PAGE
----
PMS and How It Can Affect Your Sobriety
OK, let us talk about the premenstrual symptoms (PMS) ladies! Oh, not your favorite topic either? I feel ya! Interestingly enough, it was not until I got sober that I have really noticed what a significant effect PMS has on my well-being, and my sobriety, and the people around me.
When I was drinking, I remember bragging about how I did not have PMS! However, the truth was that I did not FEEL PMS, (or hangovers, or headaches, or any physical pain)! Yep, alcohol masked all of that perfectly – but I had to get drunk to reap the benefits, and well, I am no longer willing to have the consequences so it is not worth it! However, a huge part of staying sober for me is acknowledging my feelings and learning how to cope with them.
This was tough in the beginning because I could not even identify them all. Nevertheless, in early sobriety, I really noticed that once a month my mind was completely out of control! I felt angry, agitated, and just exhausted – I could rip your head off at any moment, or start sobbing on your shoulder! It was really a fifty-fifty chance! However, the feelings felt so real and strong that it became quite difficult to manage.
In addition, they were quite freighting because I did not know where all the crazy feelings were coming from and I often just wanted to drink to relieve the pain! Nevertheless, I think understanding what is happening to our bodies is helpful in understanding that are are not going crazy at all, we are just in the midst of PMS.
This is some interesting information that I have found on the Women’s Health site.
What is premenstrual syndrome (PMS)? Premenstrual syndrome (PMS) is a group of symptoms linked to the menstrual cycle. PMS symptoms occur 1 to 2 weeks before your period (menstruation or monthly bleeding) starts. The symptoms usually go away after you start bleeding. PMS can affect menstruating women of any age and the effect is different for each woman. For some people, PMS is just a monthly bother. For others, it may be so severe that it makes it hard to even get through the day. PMS goes away when your monthly periods stop, such as when you get pregnant or go through menopause.
What causes PMS? The causes of PMS are not clear, but several factors may be involved. Changes in hormones during the menstrual cycle seem to be an important cause. These changing hormone levels may affect some women more than others. Chemical changes in the brain may also be involved. Stress and emotional problems, such as depression, do not seem to cause PMS, but they may make it worse. Some other possible causes include:
- Low levels of vitamins and minerals
- Eating a lot of salty foods, which may cause you to retain (keep) fluid
- Drinking alcohol and caffeine, which may alter your mood and energy level
What are the symptoms of PMS? PMS often includes both physical and emotional symptoms, such as:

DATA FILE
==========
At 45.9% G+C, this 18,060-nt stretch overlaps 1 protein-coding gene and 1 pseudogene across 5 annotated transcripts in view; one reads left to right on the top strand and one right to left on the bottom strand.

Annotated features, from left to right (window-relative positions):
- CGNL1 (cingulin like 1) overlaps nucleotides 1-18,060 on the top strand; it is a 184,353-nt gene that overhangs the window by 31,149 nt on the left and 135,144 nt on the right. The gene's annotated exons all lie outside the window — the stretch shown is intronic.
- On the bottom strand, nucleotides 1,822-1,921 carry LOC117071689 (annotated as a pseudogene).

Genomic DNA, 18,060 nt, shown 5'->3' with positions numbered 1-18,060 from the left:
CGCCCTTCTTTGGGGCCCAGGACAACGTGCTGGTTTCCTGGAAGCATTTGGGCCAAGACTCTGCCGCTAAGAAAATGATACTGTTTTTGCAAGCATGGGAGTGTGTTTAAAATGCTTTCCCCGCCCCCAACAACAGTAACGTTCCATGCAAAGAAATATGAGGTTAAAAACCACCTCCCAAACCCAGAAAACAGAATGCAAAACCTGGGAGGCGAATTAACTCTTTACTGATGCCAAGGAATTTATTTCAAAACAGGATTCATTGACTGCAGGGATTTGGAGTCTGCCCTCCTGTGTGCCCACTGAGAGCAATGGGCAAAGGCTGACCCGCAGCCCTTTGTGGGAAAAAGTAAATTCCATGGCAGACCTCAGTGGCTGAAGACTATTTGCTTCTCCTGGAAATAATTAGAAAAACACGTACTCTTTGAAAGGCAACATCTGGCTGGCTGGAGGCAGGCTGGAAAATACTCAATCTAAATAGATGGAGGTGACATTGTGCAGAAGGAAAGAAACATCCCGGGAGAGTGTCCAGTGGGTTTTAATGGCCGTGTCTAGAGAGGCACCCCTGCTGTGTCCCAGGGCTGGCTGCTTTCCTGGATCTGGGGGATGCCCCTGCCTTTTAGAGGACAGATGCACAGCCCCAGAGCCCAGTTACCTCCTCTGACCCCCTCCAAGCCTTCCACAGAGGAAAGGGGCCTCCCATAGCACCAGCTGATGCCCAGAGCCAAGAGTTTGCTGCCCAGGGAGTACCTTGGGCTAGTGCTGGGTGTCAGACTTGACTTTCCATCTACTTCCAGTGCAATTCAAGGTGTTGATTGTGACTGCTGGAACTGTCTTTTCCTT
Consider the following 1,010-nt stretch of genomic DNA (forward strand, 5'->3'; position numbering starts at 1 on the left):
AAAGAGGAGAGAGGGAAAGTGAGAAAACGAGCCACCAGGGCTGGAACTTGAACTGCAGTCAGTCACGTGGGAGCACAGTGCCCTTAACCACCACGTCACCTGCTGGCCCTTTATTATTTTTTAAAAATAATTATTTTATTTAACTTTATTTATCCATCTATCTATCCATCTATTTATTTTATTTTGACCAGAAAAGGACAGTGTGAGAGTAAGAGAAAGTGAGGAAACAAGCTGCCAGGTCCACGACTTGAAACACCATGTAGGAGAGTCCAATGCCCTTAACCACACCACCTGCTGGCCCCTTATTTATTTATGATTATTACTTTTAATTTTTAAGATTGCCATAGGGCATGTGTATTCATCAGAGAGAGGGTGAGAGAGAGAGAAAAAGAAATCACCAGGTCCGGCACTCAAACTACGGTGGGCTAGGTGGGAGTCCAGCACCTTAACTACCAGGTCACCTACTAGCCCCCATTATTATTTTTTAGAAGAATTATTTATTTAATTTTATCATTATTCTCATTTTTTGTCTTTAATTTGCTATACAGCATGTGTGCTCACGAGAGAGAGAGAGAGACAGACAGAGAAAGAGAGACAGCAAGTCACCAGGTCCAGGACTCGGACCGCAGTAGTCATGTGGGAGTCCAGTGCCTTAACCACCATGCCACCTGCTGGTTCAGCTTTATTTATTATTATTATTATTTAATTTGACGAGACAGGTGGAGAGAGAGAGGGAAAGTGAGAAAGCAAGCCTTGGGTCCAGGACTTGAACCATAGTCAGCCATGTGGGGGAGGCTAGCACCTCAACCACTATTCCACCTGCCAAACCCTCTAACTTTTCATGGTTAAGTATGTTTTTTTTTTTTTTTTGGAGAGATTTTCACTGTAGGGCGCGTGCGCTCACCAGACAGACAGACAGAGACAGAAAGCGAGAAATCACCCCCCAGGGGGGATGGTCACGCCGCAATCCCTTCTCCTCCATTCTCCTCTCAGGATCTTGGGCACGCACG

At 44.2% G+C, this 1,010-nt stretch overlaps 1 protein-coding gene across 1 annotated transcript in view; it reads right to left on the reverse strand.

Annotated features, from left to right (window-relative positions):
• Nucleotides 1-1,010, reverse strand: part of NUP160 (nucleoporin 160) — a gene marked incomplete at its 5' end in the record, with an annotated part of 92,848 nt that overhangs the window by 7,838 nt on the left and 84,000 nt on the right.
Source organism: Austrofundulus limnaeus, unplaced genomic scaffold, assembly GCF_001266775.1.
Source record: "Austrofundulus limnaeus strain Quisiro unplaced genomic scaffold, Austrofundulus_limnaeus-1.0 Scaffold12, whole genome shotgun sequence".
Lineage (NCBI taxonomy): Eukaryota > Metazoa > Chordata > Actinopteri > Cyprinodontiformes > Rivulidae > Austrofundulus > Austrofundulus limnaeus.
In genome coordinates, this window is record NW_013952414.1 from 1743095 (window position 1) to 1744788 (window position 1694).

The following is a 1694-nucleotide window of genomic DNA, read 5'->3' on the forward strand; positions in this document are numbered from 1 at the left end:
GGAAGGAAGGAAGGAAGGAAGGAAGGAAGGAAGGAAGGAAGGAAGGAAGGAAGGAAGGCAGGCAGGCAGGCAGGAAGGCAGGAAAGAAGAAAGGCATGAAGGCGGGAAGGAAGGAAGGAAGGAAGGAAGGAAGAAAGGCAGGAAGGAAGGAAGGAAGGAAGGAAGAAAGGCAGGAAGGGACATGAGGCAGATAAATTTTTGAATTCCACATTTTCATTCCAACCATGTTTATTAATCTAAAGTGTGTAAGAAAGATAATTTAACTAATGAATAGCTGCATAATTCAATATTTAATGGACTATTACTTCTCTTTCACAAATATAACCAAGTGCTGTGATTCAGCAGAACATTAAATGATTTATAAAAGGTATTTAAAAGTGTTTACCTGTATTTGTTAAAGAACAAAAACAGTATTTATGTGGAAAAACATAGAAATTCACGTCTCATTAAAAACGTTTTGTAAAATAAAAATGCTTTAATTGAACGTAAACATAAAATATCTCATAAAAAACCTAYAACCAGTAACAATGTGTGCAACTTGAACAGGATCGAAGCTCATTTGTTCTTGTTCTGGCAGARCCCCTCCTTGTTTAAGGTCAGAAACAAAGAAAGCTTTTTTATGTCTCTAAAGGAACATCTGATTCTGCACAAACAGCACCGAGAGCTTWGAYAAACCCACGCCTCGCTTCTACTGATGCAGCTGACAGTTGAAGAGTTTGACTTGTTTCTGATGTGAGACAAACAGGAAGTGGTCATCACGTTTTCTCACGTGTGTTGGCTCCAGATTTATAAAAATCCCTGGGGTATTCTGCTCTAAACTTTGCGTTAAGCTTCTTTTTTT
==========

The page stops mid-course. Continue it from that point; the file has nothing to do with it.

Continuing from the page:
- Swollen or tender breasts
- Feeling tired
- Trouble sleeping
- Upset stomach, bloating, constipation, or diarrhea
- Headache or backache
- Appetite changes or food cravings
- Joint or muscle pain
- Trouble with concentration or memory
- Tension, irritability, mood swings, or crying spells
- Anxiety or depression
***Certain vitamins and minerals have been found to help relieve some PMS symptoms.
- Folic acid (400 micrograms)
- Calcium with vitamin D (see chart below for amounts)
- Magnesium (400 milligrams)
- Vitamin B-6 (50 to 100 mg)
- Vitamin E (400 international units)
**Symptoms vary from woman to woman. – from WomensHealth.gov
Well, I am feeling it again today and I have to acknowledge it again, because if I do not I will most likely get the fuck-its, or offend someone or… some other crappy behavior will emerge, and I do not want any of those! In addition, yes even after some years sober, the fuck-its come and I feel like I want to just throw it all away and get drunk.
To deal with PMS, I have to tell myself that this is a temporary feeling and that it will go away and it has nothing to do with anything else but the fluctuation in my hormone levels, which is something that I have no control over. HOWEVER, just acknowledging this can help me stay calm and level headed. Sobriety is so dear to me these days! I always want to protect it no matter what. I know most of us have some symptoms and not always are we as aware as we should be, but this can be crucial to maintaining and keeping sobriety.
Got any helpful tips? I would love to hear!
If you, or anyone you know, is struggling with Alcohol Use Disorder (AUD)*, please check out the Sober Courage menu at the top of this page for an extensive list of support groups and recovery related articles.
*Problem drinking that becomes severe is given the medical diagnosis of “alcohol use disorder” or AUD. AUD is a chronic relapsing brain disease characterized by compulsive alcohol use, loss of control over alcohol intake, and a negative emotional state when not using (Ref: NIAAA).